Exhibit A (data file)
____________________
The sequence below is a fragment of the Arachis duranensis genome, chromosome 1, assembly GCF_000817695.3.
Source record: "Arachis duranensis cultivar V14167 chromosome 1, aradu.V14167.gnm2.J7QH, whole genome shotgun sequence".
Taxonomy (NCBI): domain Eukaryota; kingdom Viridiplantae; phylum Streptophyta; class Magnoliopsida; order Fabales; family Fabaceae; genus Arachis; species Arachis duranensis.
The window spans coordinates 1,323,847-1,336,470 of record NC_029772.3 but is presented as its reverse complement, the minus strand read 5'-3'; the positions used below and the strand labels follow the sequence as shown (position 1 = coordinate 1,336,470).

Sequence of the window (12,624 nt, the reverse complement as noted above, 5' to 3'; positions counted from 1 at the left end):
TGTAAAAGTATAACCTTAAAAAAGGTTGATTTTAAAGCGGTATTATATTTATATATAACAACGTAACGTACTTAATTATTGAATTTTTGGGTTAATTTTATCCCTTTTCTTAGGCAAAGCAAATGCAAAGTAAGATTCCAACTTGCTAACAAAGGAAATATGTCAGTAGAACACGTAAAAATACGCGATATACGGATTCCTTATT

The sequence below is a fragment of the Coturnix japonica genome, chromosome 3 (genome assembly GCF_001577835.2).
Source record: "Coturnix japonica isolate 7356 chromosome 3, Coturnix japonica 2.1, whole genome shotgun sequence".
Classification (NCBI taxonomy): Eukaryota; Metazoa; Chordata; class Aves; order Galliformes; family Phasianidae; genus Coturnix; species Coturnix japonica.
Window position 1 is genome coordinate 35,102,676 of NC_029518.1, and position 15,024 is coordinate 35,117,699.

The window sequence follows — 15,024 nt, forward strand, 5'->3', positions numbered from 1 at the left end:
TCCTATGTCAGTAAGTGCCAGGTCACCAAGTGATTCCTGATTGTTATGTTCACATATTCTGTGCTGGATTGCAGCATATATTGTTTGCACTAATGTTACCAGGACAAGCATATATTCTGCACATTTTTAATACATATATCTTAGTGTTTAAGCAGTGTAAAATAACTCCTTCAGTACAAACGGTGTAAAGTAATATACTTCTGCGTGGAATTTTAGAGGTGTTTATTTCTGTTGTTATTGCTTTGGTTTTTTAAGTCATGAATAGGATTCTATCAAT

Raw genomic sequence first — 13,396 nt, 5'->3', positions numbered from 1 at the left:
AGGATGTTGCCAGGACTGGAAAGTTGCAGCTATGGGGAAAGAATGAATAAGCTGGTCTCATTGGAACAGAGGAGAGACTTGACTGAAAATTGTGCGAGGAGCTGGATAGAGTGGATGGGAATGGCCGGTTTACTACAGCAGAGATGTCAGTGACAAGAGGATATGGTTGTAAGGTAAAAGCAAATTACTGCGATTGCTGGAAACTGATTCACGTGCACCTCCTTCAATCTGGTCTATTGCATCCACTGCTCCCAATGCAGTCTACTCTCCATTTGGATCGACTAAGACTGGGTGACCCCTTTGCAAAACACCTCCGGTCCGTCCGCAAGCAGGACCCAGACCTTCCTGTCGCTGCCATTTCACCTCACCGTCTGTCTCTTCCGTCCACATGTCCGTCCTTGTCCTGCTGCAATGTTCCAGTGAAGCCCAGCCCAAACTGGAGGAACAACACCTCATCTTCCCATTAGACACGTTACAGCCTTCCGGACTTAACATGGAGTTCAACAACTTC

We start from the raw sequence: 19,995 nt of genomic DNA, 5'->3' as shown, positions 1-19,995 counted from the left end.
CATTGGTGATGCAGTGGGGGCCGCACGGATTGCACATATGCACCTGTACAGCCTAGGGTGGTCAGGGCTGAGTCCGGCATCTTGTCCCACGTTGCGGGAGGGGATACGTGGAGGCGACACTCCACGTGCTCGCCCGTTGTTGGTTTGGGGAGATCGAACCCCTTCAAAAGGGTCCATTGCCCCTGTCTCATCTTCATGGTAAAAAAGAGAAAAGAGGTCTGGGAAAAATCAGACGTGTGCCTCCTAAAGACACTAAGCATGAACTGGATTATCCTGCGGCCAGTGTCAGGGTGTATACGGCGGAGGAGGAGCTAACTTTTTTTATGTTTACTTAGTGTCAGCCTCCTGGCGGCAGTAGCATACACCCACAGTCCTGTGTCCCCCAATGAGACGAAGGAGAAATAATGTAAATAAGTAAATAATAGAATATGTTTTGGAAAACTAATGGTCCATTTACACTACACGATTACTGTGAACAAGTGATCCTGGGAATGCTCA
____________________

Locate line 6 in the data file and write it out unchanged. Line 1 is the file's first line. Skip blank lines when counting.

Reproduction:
TGTAAAAGTATAACCTTAAAAAAGGTTGATTTTAAAGCGGTATTATATTTATATATAACAACGTAACGTACTTAATTATTGAATTTTTGGGTTAATTTTATCCCTTTTCTTAGGCAAAGCAAATGCAAAGTAAGATTCCAACTTGCTAACAAAGGAAATATGTCAGTAGAACACGTAAAAATACGCGATATACGGATTCCTTATT